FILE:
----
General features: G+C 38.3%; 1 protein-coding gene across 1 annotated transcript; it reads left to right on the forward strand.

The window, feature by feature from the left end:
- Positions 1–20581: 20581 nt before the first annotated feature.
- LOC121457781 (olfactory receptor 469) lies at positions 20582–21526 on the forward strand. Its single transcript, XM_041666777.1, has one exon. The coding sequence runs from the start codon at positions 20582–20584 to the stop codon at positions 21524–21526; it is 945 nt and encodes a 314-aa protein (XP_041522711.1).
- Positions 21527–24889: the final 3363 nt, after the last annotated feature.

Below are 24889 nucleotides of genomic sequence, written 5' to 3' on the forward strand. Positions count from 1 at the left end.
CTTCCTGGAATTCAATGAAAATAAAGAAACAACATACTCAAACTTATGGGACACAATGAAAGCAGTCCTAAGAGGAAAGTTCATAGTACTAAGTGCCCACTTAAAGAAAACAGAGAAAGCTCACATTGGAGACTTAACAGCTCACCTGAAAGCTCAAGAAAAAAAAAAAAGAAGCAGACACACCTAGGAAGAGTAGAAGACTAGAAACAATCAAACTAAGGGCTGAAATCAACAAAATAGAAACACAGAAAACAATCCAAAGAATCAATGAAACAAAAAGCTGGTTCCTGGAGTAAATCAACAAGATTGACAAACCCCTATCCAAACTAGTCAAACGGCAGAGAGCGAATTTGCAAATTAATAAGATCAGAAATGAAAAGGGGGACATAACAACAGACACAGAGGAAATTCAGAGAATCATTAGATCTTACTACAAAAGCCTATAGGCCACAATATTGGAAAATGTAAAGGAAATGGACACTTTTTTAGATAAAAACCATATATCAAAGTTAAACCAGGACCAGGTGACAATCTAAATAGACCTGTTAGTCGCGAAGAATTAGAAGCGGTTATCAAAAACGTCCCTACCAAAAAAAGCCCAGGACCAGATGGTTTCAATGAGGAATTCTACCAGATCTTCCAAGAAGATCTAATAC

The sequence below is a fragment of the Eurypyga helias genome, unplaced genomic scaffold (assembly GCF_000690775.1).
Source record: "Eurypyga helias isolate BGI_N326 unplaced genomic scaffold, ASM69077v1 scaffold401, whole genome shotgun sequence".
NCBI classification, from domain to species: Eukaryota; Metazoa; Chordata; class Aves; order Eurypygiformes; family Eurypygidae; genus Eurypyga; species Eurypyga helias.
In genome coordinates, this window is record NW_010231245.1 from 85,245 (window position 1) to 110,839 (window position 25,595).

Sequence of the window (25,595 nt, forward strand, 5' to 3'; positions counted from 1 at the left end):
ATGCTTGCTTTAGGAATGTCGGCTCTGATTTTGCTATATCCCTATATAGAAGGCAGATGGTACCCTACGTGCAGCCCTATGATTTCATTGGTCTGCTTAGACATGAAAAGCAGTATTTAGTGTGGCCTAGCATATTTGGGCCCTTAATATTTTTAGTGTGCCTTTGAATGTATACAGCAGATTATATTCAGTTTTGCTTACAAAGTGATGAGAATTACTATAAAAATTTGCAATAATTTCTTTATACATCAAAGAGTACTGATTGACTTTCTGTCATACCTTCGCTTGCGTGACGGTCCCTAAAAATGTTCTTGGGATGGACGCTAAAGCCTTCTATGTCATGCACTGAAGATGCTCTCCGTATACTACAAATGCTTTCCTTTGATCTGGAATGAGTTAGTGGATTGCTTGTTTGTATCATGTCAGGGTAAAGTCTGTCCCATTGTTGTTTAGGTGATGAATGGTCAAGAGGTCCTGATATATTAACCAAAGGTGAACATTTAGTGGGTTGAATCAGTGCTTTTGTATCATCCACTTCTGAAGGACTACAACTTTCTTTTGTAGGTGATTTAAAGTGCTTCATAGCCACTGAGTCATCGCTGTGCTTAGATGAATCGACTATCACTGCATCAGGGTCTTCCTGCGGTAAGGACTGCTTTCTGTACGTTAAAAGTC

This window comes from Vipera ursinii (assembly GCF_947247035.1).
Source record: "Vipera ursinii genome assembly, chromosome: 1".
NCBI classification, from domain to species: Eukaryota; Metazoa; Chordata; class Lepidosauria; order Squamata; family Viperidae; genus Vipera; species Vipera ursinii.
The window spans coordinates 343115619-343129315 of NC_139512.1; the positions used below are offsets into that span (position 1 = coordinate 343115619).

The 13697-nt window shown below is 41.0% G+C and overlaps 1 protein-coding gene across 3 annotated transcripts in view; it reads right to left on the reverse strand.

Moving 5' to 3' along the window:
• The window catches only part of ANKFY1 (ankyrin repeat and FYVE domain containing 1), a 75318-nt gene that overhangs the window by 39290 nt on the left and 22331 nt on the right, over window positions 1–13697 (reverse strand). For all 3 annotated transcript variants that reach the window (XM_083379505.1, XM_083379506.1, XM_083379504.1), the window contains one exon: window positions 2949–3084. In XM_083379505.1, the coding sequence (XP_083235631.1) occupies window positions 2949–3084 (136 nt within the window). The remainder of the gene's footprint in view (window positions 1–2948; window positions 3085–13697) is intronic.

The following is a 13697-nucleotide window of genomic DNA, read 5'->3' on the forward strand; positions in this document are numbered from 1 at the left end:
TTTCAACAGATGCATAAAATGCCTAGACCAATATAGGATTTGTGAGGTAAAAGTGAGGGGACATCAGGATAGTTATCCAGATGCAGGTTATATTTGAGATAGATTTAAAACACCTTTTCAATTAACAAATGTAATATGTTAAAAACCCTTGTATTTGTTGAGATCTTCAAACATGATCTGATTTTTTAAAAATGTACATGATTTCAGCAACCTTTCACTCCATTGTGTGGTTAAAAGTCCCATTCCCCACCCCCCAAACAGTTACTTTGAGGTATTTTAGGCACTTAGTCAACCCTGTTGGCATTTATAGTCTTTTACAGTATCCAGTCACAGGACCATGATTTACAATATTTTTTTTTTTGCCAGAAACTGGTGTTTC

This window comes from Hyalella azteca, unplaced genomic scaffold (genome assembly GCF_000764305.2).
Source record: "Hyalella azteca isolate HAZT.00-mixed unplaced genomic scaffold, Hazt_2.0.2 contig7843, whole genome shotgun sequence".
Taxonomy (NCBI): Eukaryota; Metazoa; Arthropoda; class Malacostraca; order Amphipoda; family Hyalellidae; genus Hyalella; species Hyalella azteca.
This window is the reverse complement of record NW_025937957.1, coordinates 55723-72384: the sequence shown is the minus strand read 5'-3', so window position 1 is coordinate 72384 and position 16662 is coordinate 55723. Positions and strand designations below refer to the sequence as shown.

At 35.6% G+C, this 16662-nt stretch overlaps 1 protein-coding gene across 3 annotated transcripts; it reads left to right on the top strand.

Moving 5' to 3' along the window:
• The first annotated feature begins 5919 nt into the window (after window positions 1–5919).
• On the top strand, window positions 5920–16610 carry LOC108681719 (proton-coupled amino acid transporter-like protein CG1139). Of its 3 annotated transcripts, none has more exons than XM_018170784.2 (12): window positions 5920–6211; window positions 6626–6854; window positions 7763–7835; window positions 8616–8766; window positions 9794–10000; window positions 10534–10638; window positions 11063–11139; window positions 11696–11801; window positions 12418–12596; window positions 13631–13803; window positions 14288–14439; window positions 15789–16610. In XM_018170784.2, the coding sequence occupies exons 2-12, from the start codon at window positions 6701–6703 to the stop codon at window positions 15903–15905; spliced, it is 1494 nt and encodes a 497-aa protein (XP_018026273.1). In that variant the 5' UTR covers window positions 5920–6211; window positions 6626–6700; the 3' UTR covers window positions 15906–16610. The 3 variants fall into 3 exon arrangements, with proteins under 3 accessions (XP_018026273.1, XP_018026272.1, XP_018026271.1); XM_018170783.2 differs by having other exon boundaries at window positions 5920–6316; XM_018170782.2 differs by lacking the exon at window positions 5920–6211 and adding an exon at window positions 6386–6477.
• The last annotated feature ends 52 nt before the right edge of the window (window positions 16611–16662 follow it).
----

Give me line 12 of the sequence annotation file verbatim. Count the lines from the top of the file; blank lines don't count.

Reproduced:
Sequence of the window (25,595 nt, forward strand, 5' to 3'; positions counted from 1 at the left end):